Award winning Broadway and Hollywood actor Robert Guillaume died October 24 in his Los Angeles home as a result of prostrate cancer at the age of 89.
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While best known for his role as Benson the butler on the television series “Soap” and his own show “Benson”, but he also performed on the stage where he played Nathan Detroit in an all African American cast production of “Guys and Dolls”. He was also the first man of colour to perform the role of The Phantom in “Phantom of the Opera”.
Guillaume earned a Grammy Award for the Best Spoken Word Recording when he read “The Lion King”. He won two Emmy Awards and four NAACP Image Awards for his role as Benson on the hit television series by the same name.
After suffering a stroke, he became a spokesman for the American Stroke Association and the American Heart Association. Guillaume was always ready to appear at AIDS benefits
Guillaume made his Broadway debut in 1960 in the revival of the musical “Finian’s Rainbow”. His other Broadway performances were the original musicial “Kwamina, the original play “Tambourines to Glory”, the title role in the original and revival of the musical comedy “Purlie”, “Guys and Dolls”, and “Cyrano: The Musical”. He appeared in the touring production of “Phantom of the Opera”.
Guillaume made his television debut in 1966 in the TV movie “Porgy in Wien”. From there he went on to appear in nearly 100 film and television productions including “Julia”, “Marcus Welby, M.D.”, “Sanford and Son”, “All in the Family”, 50 episodes of “Soap”, “The Love Boat”, six episodes of “North and South”, 159 episodes of Benson”, “Lean on Me”, 12 episodes of “The Robert Guilluame Show”, 13 episodes of “Pacific Station”, “L.A. Law”, “The Meteor Man”, “The Addams Family”, “The Fresh Prince of Bel-Air”, the voice of Rafiki in “The Lion King”, “Touched by an Angel”, “The Outer Limits”, 12 episodes of the television series “Timon & Pumbaa” as Rafiki, 45 episodes of “Sportts Night”, the narrator in 36 episodes of “Happily Ever After: Fairy Tales for Every Child”, “Moesha”, and “CSI: Crime Scene Investigation”.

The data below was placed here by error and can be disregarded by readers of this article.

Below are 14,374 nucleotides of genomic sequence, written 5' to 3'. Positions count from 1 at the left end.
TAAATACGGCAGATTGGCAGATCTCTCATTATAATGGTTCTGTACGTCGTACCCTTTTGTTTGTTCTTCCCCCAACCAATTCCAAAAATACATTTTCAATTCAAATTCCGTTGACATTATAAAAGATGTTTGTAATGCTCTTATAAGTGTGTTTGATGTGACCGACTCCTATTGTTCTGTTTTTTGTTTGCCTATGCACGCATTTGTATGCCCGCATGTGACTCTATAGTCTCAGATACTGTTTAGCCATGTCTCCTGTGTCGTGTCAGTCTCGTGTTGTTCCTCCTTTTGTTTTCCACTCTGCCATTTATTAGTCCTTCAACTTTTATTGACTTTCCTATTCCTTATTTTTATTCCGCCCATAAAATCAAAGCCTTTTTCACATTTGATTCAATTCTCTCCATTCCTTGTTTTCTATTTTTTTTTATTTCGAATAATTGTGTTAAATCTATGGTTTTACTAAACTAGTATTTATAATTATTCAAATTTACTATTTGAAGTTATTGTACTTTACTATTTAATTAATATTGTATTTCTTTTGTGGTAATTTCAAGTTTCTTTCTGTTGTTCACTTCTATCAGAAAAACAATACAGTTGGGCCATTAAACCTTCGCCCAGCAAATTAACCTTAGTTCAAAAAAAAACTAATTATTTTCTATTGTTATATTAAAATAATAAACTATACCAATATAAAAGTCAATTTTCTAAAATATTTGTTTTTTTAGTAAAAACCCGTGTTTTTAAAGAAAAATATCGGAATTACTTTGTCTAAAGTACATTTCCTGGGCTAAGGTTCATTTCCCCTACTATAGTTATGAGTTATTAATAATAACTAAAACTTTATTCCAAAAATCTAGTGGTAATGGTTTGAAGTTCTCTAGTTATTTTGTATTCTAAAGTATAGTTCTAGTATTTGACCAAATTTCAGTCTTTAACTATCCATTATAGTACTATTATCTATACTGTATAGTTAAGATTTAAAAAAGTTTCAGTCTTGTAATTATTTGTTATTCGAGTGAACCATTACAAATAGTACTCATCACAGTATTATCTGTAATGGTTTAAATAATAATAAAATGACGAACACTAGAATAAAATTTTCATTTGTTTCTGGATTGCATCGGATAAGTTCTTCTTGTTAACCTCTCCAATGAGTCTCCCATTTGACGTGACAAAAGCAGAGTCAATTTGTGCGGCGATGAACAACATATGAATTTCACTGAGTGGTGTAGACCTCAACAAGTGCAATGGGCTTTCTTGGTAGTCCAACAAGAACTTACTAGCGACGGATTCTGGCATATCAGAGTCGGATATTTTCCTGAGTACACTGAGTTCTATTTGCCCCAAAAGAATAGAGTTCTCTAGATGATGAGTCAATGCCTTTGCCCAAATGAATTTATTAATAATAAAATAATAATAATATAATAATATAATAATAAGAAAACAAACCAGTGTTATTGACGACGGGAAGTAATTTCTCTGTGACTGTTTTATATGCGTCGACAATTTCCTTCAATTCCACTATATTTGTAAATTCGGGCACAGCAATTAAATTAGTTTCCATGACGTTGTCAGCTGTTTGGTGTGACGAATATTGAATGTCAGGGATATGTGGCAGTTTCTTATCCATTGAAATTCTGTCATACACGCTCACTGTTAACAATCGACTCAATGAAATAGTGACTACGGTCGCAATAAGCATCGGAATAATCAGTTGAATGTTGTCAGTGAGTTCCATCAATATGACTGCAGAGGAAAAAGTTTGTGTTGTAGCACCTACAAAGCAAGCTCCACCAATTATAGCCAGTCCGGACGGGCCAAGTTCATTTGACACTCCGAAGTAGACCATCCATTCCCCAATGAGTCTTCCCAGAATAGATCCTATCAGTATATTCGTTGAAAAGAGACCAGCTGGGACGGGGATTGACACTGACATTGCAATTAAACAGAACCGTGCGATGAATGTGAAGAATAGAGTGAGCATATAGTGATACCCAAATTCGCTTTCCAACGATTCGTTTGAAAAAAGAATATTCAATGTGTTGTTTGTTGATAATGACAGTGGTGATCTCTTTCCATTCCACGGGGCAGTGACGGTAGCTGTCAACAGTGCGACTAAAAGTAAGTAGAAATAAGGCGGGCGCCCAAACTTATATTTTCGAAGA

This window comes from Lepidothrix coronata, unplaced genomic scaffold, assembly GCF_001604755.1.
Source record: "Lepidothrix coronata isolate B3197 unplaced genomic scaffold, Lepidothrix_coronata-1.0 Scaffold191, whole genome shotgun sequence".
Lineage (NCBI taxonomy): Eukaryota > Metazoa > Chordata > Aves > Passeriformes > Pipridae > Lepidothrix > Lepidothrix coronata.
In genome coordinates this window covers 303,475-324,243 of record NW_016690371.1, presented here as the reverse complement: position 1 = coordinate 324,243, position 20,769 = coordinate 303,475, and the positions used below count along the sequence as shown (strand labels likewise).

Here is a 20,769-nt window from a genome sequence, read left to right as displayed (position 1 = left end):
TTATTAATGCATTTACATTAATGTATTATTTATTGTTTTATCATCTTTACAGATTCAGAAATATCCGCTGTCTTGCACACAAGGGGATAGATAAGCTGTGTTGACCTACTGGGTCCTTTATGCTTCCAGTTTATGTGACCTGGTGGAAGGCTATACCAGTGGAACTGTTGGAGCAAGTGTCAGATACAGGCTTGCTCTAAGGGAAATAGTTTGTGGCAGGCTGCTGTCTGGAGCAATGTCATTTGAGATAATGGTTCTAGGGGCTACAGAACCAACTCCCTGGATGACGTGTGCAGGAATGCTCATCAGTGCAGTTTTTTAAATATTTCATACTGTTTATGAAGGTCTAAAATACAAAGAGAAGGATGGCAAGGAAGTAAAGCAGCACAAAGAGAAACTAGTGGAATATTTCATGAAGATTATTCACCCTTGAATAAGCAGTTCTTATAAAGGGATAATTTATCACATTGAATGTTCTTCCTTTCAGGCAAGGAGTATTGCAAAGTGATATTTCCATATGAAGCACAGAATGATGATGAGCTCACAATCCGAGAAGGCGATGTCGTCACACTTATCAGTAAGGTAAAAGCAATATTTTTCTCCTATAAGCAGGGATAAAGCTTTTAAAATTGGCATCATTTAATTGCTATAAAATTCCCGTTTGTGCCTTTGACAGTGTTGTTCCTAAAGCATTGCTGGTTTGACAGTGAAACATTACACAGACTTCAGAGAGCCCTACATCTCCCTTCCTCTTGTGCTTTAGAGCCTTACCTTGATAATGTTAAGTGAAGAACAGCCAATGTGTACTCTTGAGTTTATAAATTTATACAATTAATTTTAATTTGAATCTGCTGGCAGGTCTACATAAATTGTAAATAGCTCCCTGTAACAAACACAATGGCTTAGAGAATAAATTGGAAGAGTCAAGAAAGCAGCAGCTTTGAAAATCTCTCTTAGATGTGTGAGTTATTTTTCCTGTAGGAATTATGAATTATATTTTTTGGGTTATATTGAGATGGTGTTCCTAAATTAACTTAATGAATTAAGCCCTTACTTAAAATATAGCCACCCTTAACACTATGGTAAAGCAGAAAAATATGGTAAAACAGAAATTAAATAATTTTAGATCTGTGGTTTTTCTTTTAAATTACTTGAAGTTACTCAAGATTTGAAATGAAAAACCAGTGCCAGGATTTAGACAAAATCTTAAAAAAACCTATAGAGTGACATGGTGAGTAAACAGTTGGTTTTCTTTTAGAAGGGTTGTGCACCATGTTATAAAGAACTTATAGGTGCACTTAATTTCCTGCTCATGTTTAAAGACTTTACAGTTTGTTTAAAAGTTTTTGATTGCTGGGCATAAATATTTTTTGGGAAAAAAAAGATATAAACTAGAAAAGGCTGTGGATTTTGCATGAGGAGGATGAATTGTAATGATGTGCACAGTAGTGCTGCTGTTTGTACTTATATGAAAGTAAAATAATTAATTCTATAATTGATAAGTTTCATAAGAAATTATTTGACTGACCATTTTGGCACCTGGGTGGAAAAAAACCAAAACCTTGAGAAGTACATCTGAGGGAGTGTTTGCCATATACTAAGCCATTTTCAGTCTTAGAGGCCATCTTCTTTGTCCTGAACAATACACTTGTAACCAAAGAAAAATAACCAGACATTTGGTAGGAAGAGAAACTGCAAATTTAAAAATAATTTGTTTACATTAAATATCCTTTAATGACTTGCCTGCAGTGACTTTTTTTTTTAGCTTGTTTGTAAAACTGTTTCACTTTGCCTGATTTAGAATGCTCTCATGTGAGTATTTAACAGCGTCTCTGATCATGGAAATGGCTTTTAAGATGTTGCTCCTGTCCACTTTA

As himself, Guillaume appeared in variety shows, awards shows, game shows, talk shows, documentaries, and the children’s television series “3-2-1 Contact” and “Reading Rainbow.
He was born Robert Peter Williams on November 30, 1927 in the slums of S t. Louis, Missouri; one of four boys born to a single mother. As a young boy he lived in an apartment that had no indoor plumbing or electricity. After deciding to become an actor, Williams changed his last name to the French pronunciation of William – Guillaume (pronounced Gee-yome).
Before becoming an actor, Giullaume worked at a department store, the post office, and was the first man of colour to work as a streetcar motorman in St. Louis. He also spent some time in the United States Army.
Predeceased by his son Jacques, he is survived by his second wife Donna and children Patricia, Melissa, Rachel, and Kevin; four grandchildren, five great grandchildren, and one great great grandchild.
Sherrill is an award winning journalist and photographer. Her specialty is music, entertainment, and sports.To date she has had over 6,000 works published - including profiles, news pieces, reviews, and obituaries; both in print and online. She has covered 100's of concerts and conducted numerous interviews including members of One Republic, Clannad, Celtic Thunder, The Wiggles, the J. Geils Band, DoDriver, More Than Me, abd Thunderhand Joe and the Medicine Show.She has also co-authored a book on the history of a Rochester New York Congregation.She is also a photographer and artist whose photographs can be seen in some of her articles.Unless otherwise stated, the photos that appear in the articles belong to her.Sherrill makes her home in the western New York area.Sherrill contributes music and sports news for The Daily Voice News.Contact her at: [email protected]